Hit the Brakes

In truth, we all probably knew it sounded too good to be true.  A few weeks ago, Star Trek fans and those who dreamed of space travel were beside themselves as a rumor circulating suggesting NASA had accidentally made progress toward the development of a warp drive, which would allow blindingly fast travel across the universe. When lasers were fired through an EmDrive’s resonance chamber, the beams appeared to be traveling faster than the speed of light, at once defying Einstein and making Mr. Sulu’s futuristic warp drive sound plausible, according to comments posted on NASASpaceFlight.com.

Within days, naysayers and researchers alike were bringing us back to reality.

“If you’re going to make an extraordinary claim like this — which violates the laws of physics — you’d better have extraordinary evidence to back it up. In particular, the laws you’re violating are really basic: Newton’s third law, since you’re having an action (thrust) without a corresponding reaction, and the law of conservation of momentum,” writes Ethan Siegel at Forbes. “The claimants propose no viable mechanism, but merely contend that all of science is experimental, so if the experiment gives you this thrust, then it’s our understanding of physics that needs revision, not the experiment.”

If results obtained during experimentation appear to conflict with the best available theories, the theories need to be revised, Siegel says. Several teams have claimed to detect the same kind of thrust allegedly noted in the EmDrive experiments.

He poses a series of questions to “aspiring (or armchair) scientists: What would be the criteria you’d demand as the extraordinary evidence necessary to convince you that this is real?,” and offers the following as his own litmus test:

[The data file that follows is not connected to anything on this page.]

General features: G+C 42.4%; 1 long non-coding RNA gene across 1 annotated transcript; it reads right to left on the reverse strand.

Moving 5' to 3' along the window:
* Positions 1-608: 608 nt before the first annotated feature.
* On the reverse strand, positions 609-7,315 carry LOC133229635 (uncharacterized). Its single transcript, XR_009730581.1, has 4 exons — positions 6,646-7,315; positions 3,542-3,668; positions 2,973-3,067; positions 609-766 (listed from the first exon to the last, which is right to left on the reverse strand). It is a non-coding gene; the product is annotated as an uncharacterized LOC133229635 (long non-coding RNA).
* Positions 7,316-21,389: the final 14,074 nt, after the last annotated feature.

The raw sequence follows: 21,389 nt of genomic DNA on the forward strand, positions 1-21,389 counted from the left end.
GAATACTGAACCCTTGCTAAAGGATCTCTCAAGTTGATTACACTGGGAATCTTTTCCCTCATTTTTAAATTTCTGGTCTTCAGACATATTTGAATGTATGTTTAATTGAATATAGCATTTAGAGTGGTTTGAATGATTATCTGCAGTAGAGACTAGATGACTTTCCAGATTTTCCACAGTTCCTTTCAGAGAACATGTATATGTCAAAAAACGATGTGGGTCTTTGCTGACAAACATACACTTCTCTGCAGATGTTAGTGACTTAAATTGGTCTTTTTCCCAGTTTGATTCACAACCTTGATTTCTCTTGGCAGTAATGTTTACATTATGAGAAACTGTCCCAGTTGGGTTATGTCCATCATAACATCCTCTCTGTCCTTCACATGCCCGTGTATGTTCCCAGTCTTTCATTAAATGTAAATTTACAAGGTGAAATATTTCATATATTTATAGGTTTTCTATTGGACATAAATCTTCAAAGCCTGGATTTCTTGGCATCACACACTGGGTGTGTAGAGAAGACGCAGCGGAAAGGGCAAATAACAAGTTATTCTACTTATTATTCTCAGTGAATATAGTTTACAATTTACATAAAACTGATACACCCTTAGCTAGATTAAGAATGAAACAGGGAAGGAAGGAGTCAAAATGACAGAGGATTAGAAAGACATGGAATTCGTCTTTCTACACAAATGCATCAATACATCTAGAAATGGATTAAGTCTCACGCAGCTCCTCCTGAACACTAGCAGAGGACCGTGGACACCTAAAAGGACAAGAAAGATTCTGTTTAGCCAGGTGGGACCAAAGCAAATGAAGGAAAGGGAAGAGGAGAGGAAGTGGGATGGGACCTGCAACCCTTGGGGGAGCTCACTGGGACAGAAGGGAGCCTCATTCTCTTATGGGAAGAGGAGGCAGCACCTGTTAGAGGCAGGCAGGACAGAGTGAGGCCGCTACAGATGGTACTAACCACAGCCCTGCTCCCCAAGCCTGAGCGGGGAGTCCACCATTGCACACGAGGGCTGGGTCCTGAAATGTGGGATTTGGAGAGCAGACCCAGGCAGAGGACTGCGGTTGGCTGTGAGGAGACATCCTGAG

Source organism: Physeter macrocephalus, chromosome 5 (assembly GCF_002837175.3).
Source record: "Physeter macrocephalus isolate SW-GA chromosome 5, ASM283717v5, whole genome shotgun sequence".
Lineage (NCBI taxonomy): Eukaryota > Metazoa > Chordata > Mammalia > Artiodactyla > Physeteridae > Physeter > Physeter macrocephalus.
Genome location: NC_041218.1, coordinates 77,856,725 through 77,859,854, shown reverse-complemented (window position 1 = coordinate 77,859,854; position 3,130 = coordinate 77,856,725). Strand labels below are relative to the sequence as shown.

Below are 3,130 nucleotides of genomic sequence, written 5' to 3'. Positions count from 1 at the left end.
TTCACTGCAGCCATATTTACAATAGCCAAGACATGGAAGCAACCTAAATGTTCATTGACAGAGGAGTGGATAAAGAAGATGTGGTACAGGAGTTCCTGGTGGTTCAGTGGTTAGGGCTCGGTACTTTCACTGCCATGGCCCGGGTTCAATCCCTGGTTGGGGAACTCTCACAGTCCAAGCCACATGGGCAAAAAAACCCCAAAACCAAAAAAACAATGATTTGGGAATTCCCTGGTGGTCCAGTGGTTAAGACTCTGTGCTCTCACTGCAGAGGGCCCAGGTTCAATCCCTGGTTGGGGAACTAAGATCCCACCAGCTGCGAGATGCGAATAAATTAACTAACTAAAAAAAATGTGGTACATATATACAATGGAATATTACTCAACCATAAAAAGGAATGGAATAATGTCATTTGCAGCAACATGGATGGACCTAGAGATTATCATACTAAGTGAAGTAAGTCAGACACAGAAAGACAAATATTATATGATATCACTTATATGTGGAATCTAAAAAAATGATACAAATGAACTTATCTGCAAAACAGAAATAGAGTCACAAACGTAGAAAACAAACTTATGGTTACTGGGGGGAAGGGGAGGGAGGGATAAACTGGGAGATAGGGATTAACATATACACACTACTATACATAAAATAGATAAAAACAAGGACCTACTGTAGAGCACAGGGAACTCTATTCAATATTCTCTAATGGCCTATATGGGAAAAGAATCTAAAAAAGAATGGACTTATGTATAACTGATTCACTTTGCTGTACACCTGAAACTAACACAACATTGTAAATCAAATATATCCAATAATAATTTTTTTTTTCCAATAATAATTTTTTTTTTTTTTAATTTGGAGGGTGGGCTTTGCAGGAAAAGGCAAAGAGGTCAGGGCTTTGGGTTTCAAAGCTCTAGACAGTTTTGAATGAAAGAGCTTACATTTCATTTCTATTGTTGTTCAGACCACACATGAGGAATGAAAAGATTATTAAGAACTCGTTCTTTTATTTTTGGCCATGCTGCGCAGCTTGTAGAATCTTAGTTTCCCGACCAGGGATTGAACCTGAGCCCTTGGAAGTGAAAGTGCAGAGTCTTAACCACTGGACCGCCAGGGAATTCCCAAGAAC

• A detection of thrust that scaled with input power: the greater the power, the greater the thrust, in a predictable relationship.
  • A thrust that was at least many standard deviations above the measurement error.
  • An isolated environment, where atmospheric, gravitational and electromagnetic effects were all removed.
  • A reproducible setup and a transparent device design, so that other, independent teams can further test and validate the device/investigate the mechanism.
  • And finally, a detailed results report with the submission of an accompanying paper to peer review, and acceptance by the journal in question.

The EmDrive experiments don’t meet most of those requirements, he concludes.

Over at Wired, Katie M. Palmer puts it even more bluntly, calling the warp drive rumor “poppycock.”

The last time the idea of getting tantalizingly close to warp drive surfaced, the enthusiasm was quashed thanks to what she says were “some pretty (ahem) obvious flaws” in the experiments. “The physicists hadn’t run the tests in a vacuum—essential for measuring a subtle thrust signal. And while they had tested the drive under multiple conditions, one of them was intentionally set up wrong. That setup produced the same thrust signatures as the other conditions, suggesting that the signals the physicists were seeing were all artifacts.”

While the group conducting the experiments now say they’ve addressed those problems, they’re making the same claims that were thrown out previously.

“Let’s be clear, though: Just because this time the group conducted its experiments in a hard vacuum doesn’t mean that an interstellar warp drive is soon to come,” she says. “Marc Millis, who headed up the now-defunct Breakthrough Propulsion Physics lab at NASA’s Glenn Research Center—which, like Eagleworks, was dedicated to finding science-fiction-sounding ways to move a spaceship—says there are plenty of other interactions between the drive and the test chamber that could account for the results. ‘Even if it was done in a hard vacuum,” Millis says, “you have to take into account the distance between the drive and the chamber wall, whether those walls were conductive, and the geometry of the system.’”

 

At the end of a lengthy and well-reasoned take-down of the warp drive-promising experiment, Palmer promises that when a warp drive is developed that “violates conservation of momentum, you’ll read about it here, accompanied by a big old mea culpa. But until then, don’t believe the hyperspace.”

For our previous coverage of the warp drive experiments, read here.

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